The trouble with George W.
This is an outstanding article by J. Peter Mulhern that appeared a couple of days ago in the American Thinker. It's probably the best piece of writing summarizing the entire situation with George W. and the war on terror that I have read in all these years. It's clear, concise, and precise, with a brilliant theme that clarifies the problem and is carried throughout the entire piece, helping us to view the situation in a new light.
Indeed, this is precisely what we have been grappling with and attempting to put into words when it comes to defining the trouble with George W.
As the author says, Bush is a captive of conventional wisdom. You can call it whatever you like, but his need to get approval from the other side has been his downfall all along. That's where Ronald Reagan stands alone -- he marched to his own drummer. We now have accomodating, vaccilating bureaucrats eager to please all sides and disappointing everyone as a result.
The author rightly calls Bush to task on the ridiculous "bring them to justice" mantra. I get sick every time I hear that -- as if he's some sheriff who's going to bring in a few pesky outlaws who are stinking up the town.
Meanwhile, back at the ranch, the president holds Ramadan dinners in the White House and instructs that huge mosques be built at Quantico.
Yes, unfortunately George W.'s background makes him think that the world can be run like a gentleman's club, where opposition can be publicly espoused but back-room deals in (formerly) smoky rooms take place with lots of back-slapping and hand-shaking. Unfortunately, when you are dealing with the UN and the Islamists, you get nothing but back-stabbing in those smoky back rooms, while the Islamists and one-worlders glad-hand the administration and pledge to be good boys next time.
It doesn't help that Bush's family is heavily into oil, and so they have deep social and friendship and business ties with the sheiks and millionaire tyrants of the ME.
This conventional wisdom that holds that we can cooperate with the left and the media and get them to like us and consider us "worthy" of their attention is also where I part company with the many conservatives among us (notably men) who go out of their way to publicly rebuke and berate people like Ann Coulter, without having even bothered to read her book. They are so desperate to be considered legitimate (by whom, is the operative word) that they gladly throw their own to the wolves to prove their "bona-fides" as players who don't take sides but condemn right and left equally. I suspect that those who feel this way secretly are ashamed of being conservatives or are vaguely uncomfortable with conservatism because in some way they have internalized the caricature of ignorance that has been foisted on us by the liberal and mainstream media.
You have to be unashamed and unafraid when you know you are right. And I might add -- it is women in so many parts of the world that are standing unafraid against society and oppression -- think of it -- Oriana Falacci in Italy, Brigitte Bardot in France, Aung San Suu Kyi, Ayan Hirsi Ali in Holland (and now the U.S.) -- and in our own country we have Michelle Malkin, Ann Coulter, Phyllis Schlafly and yes -- in her own way, Peggy Noonan, who dare to buck conventional wisdom and tell it like it is.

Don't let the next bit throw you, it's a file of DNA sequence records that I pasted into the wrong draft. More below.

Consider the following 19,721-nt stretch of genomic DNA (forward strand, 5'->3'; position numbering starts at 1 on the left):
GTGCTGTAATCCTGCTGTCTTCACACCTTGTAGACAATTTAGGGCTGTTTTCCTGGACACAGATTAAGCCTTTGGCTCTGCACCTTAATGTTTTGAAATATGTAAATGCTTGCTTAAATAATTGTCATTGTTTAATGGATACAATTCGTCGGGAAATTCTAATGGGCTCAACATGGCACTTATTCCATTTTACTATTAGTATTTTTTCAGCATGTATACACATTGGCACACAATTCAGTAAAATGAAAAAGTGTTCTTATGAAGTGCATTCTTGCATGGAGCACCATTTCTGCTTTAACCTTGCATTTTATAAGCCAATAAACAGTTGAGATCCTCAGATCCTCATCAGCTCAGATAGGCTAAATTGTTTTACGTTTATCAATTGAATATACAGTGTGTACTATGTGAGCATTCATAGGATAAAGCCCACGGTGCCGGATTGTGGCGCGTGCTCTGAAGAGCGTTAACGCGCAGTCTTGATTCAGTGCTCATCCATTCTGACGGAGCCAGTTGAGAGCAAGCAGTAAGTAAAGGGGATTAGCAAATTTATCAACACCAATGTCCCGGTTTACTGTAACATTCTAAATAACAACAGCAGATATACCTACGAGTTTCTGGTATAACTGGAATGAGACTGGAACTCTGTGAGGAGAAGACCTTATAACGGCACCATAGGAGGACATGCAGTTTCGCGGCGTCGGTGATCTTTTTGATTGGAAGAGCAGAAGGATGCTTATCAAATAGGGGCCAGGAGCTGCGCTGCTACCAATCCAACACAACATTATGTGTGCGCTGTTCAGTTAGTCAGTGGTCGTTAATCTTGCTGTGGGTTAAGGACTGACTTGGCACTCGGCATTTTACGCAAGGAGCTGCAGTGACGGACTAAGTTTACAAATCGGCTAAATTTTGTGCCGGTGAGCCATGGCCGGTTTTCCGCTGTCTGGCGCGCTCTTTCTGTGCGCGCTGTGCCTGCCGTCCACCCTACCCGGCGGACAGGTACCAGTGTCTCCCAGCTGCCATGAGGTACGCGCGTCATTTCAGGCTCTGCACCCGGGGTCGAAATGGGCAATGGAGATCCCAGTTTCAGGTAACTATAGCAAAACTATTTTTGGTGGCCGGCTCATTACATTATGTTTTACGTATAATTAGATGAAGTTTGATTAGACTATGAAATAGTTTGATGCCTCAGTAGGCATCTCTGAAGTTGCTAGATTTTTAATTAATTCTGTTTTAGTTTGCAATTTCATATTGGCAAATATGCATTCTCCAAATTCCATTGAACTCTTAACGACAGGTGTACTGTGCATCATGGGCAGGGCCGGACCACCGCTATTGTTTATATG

It seems that it is women who are finally standing up on their own and demanding justice and speaking the truth -- after failing to get men to start acting like men in this country, and around the world, and to do the job that nature intended for them -- defending their family and their country and their honor. I will have more to say about the role of women and dissent in a future post.
To take this idea of male-female roles a bit further, we might look at the fact that Bush is surrounded by many powerful women, but unfortunately the lesson he seems to have learned is to attempt to please in order to get along rather than stand up for himself. (Although I would argue that his alcoholism as a youth was a passive method of being rebellious and bucking authority -- also his fraternity misbehavior that seemed to characterize his early years.) Similarly, his patrician upbringing has also led to his passive inaction on many fronts, with George the Elder always cautioning restraint and gentlemanly courtliness over tough action.
Ronald Reagan had Nancy, and the little world they occupied together, but I don't for a minute think he was cowed by her in any way. But Reagan did not strike me as an "old boys network" type of man. I couldn't picture him as a "frat boy" type -- while we know that this has been the template of George W.'s life. Reagan was an individualist, and perhaps one of the last true Americans in public life. He walked to his own drummer, he listened to his own inner voice, he disdained and was simply unconcerned with public approval or mainstream thinking. He knew his own mind. He was the quintessential individualistic American. He came from simple, small-town origins, he was self-made, internally guided, and had a deep and abiding love and belief in the American dream, and a distrust of the back room and the old boys network. And against all odds, he prevailed and rose into the sunshine to lead our nation out of a time of malaise and seeming inevitable decline. We shall not see his like again, and there's the real danger.